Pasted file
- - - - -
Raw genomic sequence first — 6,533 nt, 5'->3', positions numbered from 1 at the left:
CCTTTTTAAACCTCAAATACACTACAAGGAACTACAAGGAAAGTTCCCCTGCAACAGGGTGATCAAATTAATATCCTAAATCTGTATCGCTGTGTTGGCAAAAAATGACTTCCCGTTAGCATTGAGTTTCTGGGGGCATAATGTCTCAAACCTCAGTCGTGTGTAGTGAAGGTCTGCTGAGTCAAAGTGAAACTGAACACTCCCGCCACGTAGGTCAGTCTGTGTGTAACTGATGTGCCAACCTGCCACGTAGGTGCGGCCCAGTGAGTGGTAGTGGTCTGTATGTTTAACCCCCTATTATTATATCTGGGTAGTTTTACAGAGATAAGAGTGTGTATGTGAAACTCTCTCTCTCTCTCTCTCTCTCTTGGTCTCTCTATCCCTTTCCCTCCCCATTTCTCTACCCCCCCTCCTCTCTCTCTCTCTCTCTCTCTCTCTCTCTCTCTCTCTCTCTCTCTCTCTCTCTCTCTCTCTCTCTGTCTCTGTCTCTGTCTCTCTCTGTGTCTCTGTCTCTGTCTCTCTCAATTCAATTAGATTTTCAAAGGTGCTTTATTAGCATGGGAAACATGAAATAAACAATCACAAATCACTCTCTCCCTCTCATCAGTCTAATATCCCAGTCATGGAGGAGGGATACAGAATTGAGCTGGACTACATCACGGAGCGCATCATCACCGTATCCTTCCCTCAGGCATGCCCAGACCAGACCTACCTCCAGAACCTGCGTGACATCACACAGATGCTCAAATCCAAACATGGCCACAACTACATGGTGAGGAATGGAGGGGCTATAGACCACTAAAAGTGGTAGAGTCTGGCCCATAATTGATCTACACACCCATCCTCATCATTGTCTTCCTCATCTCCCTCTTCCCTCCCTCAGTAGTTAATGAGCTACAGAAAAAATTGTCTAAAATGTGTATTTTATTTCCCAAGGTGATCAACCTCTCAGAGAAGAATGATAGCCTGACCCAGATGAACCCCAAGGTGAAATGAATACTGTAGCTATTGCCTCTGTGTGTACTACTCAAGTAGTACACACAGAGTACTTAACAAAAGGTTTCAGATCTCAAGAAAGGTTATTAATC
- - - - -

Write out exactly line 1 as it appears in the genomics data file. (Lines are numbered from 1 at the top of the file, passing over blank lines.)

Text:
Raw genomic sequence first — 6,533 nt, 5'->3', positions numbered from 1 at the left: